Chasse à l’oie sauvage

Double Armoire Purchase, n’est de pas?

You know when you start the day with positivity thinking that the day will work out well. Well let me tell you, I thought last Tuesday 10th April 2018 would be one of those days (how wrong could I be?).

So you probably know how desperate I am to purchase an armoire for the kitchen. Well two really, one as a cupboard for the kitchen and one for our bedroom. So I’ve been searching LeBoncoin and just missing lovely armoires or they’re miles away in the Pyrénées Atlantique area or I my french isn’t good enough to organise a rendez-vous. So when I found what appeared to be a perfect one for the kitchen I asked a friend to contact the seller by phone on my behalf as she speaks fluent French. She very kindly called for me and spoke to the vendor and it was agreed that I would hire a van and go to the far side of Bordeaux (Arsac) and collect it the next day, Tuesday. At the same time I also made contact via message with another vendor on the other side of Bordeaux (Paissac) and hoped to go and possibly purchase a smaller armoire suitable for our bedroom at the same time. Everything was falling into place for a double armoire purchase on Tuesday.

So grandma and I went down to Pineuilh location.leclerc drive on Monday night to louer une camionnette. We were met by a very curt and yes I say rude woman who basically said there were no vans available for the Tuesday but only for Wednesday or Friday. So it looked like I’d have to message both armoire vendors and let them know I wouldn’t be a able to meet them on Tuesday. Aaaarrrrrrggghhh!!!

Back home and hubby suggested trying to book a van sur l’internet. So we checked and yes, yes, there was one available at Pineuilh. So What the @@@@ was that woman on about eh!! Booked it and all looked back on track for a double armoire purchase the next day.

So as I said at the start of this post, woke up on Tuesday morning with a positive vibe for a double armoire purchase.

So armed with husband and son (French waltnut armoires are VERY heavy) we headed off to collect the van. As you’d expect I’m asked to confirm any damage that might have already been done to the van before I take it. I am told several times that there shouldn’t  be any as it’s a new van. I check anyway. There is a dent to the back door. I write it on the form and she comes out to see, with a very surprised attitude, still saying that the van is new. We agree the damage and head off for Bordeaux.

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Nous arrivons. All excited we follow the vendors into their home to view the first armoire. Quelle horreur, it looks enormous, is made of walnut, so a beautiful hardwood but incredibly heavy. I can’t budge it. And it’s had a significant amount of woodworm. I’m told it’s historic and been treated but I don’t like the holes. We begin to dismantle and hubby checks the van. Comes back in and says he doesn’t think it will fit in. We take a measure and all stand looking in the bank of the van, having measured it. It’s been completely boarded out inside and therefore is not as big as the measurements we were given suggest. IT WONT GO IN. So we give our apologies and sheepishly, disappointedly head off to the second armoire.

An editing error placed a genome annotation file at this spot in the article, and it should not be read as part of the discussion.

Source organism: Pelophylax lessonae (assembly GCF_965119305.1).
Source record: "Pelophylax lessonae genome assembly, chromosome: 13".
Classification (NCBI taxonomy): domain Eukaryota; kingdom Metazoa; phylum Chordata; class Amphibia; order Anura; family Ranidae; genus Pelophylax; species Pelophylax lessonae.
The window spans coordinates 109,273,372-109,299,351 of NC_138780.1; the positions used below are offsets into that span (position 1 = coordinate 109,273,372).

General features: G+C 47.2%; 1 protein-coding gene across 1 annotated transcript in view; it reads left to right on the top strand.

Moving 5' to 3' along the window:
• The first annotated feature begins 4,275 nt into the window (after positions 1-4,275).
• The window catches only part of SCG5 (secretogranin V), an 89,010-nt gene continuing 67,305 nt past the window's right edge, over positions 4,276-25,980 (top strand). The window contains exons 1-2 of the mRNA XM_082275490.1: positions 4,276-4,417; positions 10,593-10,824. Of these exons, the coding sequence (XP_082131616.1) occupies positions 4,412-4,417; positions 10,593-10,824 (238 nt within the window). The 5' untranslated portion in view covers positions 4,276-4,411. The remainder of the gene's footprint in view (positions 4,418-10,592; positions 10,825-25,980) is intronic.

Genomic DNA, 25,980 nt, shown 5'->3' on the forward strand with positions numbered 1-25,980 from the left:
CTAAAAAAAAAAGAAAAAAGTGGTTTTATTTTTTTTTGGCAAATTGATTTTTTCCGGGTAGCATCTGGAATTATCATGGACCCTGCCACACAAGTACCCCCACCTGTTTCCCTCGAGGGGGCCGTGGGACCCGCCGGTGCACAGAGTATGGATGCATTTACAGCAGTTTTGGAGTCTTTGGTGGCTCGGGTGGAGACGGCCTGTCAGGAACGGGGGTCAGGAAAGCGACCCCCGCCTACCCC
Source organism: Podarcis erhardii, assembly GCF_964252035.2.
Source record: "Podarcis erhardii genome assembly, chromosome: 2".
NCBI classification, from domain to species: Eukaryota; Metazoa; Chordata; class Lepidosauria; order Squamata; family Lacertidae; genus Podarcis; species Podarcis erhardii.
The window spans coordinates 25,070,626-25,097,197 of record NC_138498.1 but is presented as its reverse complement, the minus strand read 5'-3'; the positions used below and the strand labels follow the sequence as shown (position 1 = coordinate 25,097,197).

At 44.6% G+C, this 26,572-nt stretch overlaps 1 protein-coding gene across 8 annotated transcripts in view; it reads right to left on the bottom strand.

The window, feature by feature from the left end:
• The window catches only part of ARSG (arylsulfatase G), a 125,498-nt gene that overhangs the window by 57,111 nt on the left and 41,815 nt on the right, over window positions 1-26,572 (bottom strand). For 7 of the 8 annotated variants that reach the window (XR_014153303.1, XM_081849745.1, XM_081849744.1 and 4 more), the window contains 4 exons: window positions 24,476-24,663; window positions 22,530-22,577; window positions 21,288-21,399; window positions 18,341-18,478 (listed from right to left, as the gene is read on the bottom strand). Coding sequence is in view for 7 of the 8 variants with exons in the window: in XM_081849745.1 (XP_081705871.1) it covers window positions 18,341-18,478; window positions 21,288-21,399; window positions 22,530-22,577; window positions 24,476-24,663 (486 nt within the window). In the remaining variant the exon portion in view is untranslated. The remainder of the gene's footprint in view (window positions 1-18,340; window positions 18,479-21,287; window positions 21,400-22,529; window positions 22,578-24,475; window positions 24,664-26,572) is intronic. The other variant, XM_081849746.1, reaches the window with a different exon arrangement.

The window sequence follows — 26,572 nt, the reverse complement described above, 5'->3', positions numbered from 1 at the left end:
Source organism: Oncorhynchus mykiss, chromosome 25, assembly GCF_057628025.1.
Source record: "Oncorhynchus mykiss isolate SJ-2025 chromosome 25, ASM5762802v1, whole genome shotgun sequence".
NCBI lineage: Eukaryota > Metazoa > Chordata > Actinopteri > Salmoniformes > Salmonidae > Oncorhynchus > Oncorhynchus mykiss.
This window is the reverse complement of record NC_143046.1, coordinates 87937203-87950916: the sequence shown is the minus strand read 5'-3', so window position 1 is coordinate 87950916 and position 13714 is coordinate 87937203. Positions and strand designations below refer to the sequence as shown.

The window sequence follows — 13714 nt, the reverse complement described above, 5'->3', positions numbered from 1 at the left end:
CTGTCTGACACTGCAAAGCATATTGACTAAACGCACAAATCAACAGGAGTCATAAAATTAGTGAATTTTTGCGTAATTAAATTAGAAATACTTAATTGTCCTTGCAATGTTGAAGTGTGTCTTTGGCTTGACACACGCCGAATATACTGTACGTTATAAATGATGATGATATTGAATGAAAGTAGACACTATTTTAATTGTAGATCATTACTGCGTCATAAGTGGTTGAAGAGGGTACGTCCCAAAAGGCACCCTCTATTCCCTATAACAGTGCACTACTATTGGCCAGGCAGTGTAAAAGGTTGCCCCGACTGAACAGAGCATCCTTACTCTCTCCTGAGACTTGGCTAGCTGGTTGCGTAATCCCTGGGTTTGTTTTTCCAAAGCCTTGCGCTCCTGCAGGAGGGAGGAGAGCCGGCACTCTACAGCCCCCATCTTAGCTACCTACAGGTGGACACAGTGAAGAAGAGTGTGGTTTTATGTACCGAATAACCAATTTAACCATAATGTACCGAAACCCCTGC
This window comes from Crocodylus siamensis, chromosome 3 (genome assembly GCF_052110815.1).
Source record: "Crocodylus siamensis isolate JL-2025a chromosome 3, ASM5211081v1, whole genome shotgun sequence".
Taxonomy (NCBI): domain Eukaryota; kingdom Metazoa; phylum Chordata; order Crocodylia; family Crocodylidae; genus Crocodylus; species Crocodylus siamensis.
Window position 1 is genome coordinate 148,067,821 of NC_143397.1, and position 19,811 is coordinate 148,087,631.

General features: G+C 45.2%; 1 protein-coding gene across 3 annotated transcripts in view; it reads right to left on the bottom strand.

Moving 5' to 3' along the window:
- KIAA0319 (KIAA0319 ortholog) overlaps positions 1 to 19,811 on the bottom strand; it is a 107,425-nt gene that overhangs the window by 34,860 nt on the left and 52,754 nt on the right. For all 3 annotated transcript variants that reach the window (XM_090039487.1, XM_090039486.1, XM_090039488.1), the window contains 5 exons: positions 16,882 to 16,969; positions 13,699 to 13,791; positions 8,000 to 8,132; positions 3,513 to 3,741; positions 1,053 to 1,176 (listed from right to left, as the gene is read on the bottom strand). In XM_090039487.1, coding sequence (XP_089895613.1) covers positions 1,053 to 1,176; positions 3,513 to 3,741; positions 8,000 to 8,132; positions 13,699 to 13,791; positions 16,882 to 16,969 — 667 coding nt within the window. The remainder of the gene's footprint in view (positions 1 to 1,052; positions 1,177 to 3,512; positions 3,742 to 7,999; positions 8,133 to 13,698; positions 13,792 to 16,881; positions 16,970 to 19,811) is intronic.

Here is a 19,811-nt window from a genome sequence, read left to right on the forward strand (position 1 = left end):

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Just as we arrive the heavens open. The vendor here was good enough to stand out in the rain with her umbrella up, so we wouldn’t miss her house. Once again, quelle horreur! This one was in very tatty state and again full of woodworm holes. We made our apologies and backing out of the very tiny room, we escaped.

The boys were not best pleased with this wild goose chase. We returned to Pineuilh location.leclerc drive at about 6pm to return the van, having never put anything inside it.

This time it was a man who appeared to check over the van. To say he went over it with a fine tooth comb, is an under statement. He was over moon when he found a few scratches on the hub cap (enjoliveur) I was sure I’d not hit any curbs but of course I hadn’t noticed these marks when I picked the van up. It was very difficult to argue my case in broken French and they wouldn’t budge. The upshot was they wouldn’t give us our 300€ deposit back until we purchased a replacement enjoliveur from the Renault garage over the road in Pineuilh. So the next day we did just that, it cost 39€.  It had to be ordered though and we were told it would arrive the next afternoon. We dashed back to location.leclerc Drive and they were happy to photo copy our invoice and give us back our deposit. I should also point out that many of the leclerc rental vans did not have hub caps on them. I can’t help but feel very aggrieved and will not be hiring from Leclerc drive ever again. Anyone else had a similar experience?

Mais, Je n’abandonnerai pas.

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We’re back it’s HOT and I need inspiration for the garden!

If you need a place to begin your inspiration journey then this is a great place to start.

A Flying Visit in May 2013

So we arrived at ourlittlehouseinfrance around midday Sunday 26th May, after our Ryan Air flight into Bergerac. (Again another on time flight!!!).  We settled in straight away and our son rushed off to check on his French friends.  We have a lovely neighbour who lets us borrow her sit on mower so off we set to get petrol, initially without any money, so we had a little detour around the local villages and then back for the wallet.  Then the wheel fell off so that was the end of the mowing until a part can be purchased.
Anyway my fig tree cuttings haven’t taken. Very sad about this but determined to have a garden full of fig trees ever since the beautiful fig near to us was chopped down last year.
The garden in images taken with iPhone. Big camera too BIG to bring on plane.
Our grape vines

Our grape vines

Pink Salix

Pink Salix

Cherry Tree

Cherry Tree

Prunes

Prunes

Lady Lace

Lady Lace

Lady Lace

Lady Lace

Lady Lace

Lady Lace

Lady Lace

Lady Lace

Anthriscus  Sylvestris
Plenty of ‘cow parsley’.  Cow Parsley or Lady Lace as I’ve always known it is a beautiful wild flower that certainly grows in abundance in North Yorkshire.  I once had a pony called ‘Ginger’, a lovely natured Welsh chestnut roan, and he absolutely adored Lady Lace. You couldn’t ride him past a bunch without him grabbing a mouthful and if you stopped, he would have to polish off the lot.
I have been doing some research into this plant which I thought I knew well from childhood memories.  It is prolific at this time of year and can be seen scattered along the side of the road or in hedgerows. It is apparently  a biennial.  A biennial, is a plant that takes two years to flower from seed: it puts on leaves, stems and roots during the first year and then flowers the following summer.  Once they have flowered they die.  It is also referred to as ‘umbelliferous’ which means that its  flowers bloom on the end of short, spoke-like stems radiating from a central stem.
Lady Lace is everywhere this year and has also been trending at Chelsea Flower Show.  Here it is below being included in the Brewin-Dolphin garden.